If there is one thing every history major should do before he or she graduates, it is study abroad. After studying abroad in England last semester, I am convinced that in addition to being enriching, fun, cultural opportunities that can be used to enhance one’s résumé, study abroad experiences offer several unique takeaways for history majors in particular:
1) Here’s the obvious reason: If one is studying in a non-English-speaking country, study abroad is a prime opportunity to brush up on the language skills that are sometimes necessary for reading primary sources. After all, there is no better way to learn a foreign language than to be immersed in it!
2) Sometimes studying abroad means being exposed to a different educational style. When I studied abroad in England, instead of having lectures and exams, I was required to write between one and two essays each week and verbally debate the arguments presented in those essays with a tutor. Participating in such a unique and writing-intensive educational system where I was required to articulate original ideas instead of simply memorizing facts to regurgitate on a multiple-choice exam honed both my critical thinking and my writing skills, both of which are essential for history majors to master.
3) Finally, history majors should study abroad because it involves living in a new and foreign culture. It requires being willing to put aside one’s own culture to learn how to efficiently function in another. It requires being aware of cultural differences and learning how to either work through or live with them. It requires a desire to understand the mindset of the people among whom one is living. In short, as Messiah College history major Cassy Baddorf pointed out in a recent blog post, studying abroad is a practice in empathy, both for culture and for other people. In the words of novelist L.P. Hartley and historian David Lowenthal: “The past is a foreign country: they do things differently there”; if one learns this discipline in real life, it will become easier to put these principles into practice when studying history. According to Sam Wineburg, when we practice this kind of empathy, we become better historians: “For the narcissist sees the world – both the past and the present – in his own image. Mature historical knowing teaches us to do the opposite: to go beyond our own image, to go beyond our brief life, and to go beyond the fleeting moment in human history into which we have been born. History educates (‘lead outward’ in the Latin) in the deepest sense.”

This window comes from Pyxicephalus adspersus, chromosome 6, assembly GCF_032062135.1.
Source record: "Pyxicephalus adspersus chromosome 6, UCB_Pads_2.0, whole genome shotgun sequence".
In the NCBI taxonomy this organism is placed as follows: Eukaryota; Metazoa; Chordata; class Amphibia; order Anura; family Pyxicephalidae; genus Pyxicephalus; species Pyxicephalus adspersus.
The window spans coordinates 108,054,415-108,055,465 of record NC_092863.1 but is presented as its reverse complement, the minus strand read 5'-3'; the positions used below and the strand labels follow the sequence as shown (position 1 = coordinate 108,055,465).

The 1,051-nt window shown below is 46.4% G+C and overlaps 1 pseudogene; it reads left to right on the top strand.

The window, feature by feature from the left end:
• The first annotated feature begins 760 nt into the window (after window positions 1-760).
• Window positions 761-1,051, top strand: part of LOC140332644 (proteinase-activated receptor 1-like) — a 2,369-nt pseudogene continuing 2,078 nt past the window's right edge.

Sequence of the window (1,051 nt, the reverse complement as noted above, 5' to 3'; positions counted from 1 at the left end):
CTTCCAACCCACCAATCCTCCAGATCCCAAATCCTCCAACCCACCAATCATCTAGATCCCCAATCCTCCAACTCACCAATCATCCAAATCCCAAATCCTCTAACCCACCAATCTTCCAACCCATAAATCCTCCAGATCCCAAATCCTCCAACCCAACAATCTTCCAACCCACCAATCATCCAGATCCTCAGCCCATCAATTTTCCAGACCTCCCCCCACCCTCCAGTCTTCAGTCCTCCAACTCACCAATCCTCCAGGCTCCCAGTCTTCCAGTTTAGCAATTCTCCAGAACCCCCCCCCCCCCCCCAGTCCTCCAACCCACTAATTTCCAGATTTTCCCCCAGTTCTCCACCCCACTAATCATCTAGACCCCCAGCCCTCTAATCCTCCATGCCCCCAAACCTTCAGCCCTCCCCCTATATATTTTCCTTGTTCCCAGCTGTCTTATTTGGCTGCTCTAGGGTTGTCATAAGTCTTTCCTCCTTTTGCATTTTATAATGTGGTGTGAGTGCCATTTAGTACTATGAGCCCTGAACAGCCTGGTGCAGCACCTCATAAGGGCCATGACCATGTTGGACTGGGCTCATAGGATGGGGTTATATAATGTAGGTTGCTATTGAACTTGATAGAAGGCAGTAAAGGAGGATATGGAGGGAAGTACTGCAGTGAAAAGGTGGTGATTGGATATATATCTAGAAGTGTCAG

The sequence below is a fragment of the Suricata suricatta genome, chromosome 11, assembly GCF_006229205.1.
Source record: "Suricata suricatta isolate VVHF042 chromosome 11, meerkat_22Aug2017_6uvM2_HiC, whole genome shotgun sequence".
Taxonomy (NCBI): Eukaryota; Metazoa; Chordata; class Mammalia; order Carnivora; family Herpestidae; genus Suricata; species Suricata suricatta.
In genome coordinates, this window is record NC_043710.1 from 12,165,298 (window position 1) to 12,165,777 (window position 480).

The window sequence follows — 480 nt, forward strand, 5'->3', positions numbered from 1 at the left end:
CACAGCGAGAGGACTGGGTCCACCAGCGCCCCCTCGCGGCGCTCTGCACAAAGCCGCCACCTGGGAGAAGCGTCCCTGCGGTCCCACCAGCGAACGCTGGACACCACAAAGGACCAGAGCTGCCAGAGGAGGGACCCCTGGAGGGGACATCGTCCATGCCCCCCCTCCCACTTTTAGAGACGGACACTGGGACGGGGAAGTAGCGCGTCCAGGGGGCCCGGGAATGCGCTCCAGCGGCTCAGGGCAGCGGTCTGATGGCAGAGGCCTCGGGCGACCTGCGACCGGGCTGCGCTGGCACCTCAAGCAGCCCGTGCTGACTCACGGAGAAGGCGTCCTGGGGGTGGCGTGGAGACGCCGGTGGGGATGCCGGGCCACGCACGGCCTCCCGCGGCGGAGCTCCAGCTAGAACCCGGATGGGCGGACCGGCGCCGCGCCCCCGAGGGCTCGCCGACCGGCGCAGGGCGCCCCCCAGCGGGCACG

Go and study abroad – it will be a transformative experience!
Kathryn Kaslow is a junior history major with a concentration in public history. She is a research assistant, student diplomat for the History Department, History Club officer, and a contributor for History on the Bridge.